One-Cent Pension for 22-Year-Old Canadian Veteran of Afghanistan War Who Committed Suicide

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It was a double stab on the back for the family of deceased Canadian soldier Corporal Justin Stark, an Afghanistan War veteran who committed suicide in October 2011 at the age of 22.

His seven-month bout in the Middle East was "rewarded" by the federal government with a one-cent pension which his family received a cheque a few days ago.

Mr Stark's mother was shocked when she read the contents of the letter and by the amount of the release pay.

Keven Ellis, a family friend of Mr Stark, who killed himself inside the John W. Foote VC Armouries in Hamilton, called the miniscule payment an insult. Mr Stark's colleagues, The Argyl and Sutherland Highlanders of Canada held a parade in Hamilton, Ontario, for Justin one day before Remembrance Day.

Upon learning of the gaffe, Defence Minister Rob Nicholson apologised to the family of Mr Stark, saying the cheque was absolutely ridiculous as he blamed the boo-boo to an insensitive bureaucratic screw up.

The soldier's grieving mother went through hours of tribunal hearings for the military to determine if her son's death was work-related, said Hamilton Easy-Stoney Creek MP Wayne Marston.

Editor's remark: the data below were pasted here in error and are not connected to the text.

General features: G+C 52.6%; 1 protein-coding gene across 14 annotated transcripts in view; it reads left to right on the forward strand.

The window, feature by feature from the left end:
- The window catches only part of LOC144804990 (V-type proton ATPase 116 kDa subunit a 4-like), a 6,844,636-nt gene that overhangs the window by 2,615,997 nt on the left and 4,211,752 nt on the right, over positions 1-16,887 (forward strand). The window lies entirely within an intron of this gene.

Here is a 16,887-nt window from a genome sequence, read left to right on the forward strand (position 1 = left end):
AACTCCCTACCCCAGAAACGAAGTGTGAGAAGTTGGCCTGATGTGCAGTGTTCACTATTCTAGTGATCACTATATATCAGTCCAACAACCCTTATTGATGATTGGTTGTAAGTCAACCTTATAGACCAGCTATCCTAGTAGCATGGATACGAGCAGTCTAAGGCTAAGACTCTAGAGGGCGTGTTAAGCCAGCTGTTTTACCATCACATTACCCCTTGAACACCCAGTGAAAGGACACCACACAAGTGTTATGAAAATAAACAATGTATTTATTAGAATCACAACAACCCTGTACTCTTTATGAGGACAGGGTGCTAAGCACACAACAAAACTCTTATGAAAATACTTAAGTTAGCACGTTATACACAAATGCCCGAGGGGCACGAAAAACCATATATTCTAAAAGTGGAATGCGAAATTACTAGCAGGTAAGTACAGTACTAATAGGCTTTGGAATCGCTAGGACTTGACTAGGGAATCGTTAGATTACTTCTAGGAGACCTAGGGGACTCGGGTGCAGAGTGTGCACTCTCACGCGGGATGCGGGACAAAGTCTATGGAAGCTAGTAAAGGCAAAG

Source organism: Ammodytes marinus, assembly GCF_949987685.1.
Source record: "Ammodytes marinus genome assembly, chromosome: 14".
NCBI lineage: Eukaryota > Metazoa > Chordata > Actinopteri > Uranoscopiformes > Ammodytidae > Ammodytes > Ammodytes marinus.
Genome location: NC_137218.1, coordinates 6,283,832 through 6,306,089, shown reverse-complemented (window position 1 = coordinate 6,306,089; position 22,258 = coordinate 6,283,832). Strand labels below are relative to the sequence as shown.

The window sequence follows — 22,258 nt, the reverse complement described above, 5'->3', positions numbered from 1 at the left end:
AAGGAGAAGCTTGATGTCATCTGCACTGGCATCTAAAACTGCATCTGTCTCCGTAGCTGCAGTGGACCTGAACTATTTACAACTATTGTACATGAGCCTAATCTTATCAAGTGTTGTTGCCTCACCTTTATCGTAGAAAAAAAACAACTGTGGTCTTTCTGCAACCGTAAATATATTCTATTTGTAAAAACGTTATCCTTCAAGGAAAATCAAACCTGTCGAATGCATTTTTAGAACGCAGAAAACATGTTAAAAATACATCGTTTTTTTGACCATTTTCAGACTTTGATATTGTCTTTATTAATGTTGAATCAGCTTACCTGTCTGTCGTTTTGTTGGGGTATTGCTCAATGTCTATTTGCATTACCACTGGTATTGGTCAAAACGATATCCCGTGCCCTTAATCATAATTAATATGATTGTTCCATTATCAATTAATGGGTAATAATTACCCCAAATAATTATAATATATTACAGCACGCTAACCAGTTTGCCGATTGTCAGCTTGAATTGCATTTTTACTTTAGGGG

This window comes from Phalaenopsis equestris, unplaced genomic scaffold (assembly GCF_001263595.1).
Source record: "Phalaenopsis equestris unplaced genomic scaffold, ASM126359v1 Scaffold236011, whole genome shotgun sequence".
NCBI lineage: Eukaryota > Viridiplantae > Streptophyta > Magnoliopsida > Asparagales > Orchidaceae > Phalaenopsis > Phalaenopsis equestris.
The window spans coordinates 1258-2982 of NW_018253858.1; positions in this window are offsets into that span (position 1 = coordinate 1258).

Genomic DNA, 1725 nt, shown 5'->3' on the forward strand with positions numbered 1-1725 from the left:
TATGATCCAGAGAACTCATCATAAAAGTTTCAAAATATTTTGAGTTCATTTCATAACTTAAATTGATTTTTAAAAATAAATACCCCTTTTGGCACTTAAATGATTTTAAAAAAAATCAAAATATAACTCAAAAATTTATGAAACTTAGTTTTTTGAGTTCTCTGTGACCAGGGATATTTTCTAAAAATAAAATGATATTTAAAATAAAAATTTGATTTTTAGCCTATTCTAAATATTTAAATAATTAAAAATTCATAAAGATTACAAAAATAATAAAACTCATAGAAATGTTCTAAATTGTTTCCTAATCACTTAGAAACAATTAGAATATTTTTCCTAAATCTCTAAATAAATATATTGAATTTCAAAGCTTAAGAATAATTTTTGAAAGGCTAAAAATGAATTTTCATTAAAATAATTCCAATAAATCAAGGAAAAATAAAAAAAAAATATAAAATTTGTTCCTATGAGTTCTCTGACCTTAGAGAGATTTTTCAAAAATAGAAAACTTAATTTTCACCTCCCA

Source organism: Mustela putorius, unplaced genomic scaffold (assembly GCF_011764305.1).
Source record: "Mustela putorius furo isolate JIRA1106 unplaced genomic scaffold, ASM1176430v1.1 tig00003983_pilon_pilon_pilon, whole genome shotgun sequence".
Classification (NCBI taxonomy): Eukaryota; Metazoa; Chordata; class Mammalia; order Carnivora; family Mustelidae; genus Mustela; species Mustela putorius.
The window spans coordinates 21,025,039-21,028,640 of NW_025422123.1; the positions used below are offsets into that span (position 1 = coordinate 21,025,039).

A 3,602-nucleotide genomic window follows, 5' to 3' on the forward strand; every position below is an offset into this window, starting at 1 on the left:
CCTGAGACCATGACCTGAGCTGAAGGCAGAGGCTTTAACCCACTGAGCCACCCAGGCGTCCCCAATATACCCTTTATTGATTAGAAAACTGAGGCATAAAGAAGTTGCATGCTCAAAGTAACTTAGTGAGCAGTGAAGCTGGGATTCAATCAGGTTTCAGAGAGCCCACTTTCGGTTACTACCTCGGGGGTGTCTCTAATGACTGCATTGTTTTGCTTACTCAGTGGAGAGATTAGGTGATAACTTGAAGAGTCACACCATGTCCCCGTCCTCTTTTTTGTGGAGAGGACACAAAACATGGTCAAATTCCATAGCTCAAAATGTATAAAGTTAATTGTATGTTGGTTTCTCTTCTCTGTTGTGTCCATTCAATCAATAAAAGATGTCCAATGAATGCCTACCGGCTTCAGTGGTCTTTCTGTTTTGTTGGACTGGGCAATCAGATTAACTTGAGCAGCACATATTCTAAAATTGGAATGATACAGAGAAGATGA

The defence minister assured that he would take steps to ensure the mistake would never be repeated again.

A similar embarrassing incident involved Corporal Leona MacEachern who died on Christmas Day 2013 after she deliberately drove her car into an oncoming transport truck near Calgary. She suffered from post-traumatic stress disorder as a result of her 20-year stint with the Forces.

But in January 2014, Veteran Affairs Canada sent her widower a letter even requesting for repayment of $581.67 from a portion of the corporal's monthly disability cheque.

An embarrassed Veterans Affair Minister Julian Fantino later said the decision to collect the money was reversed, and he issued a personal apology to the female soldier's family.

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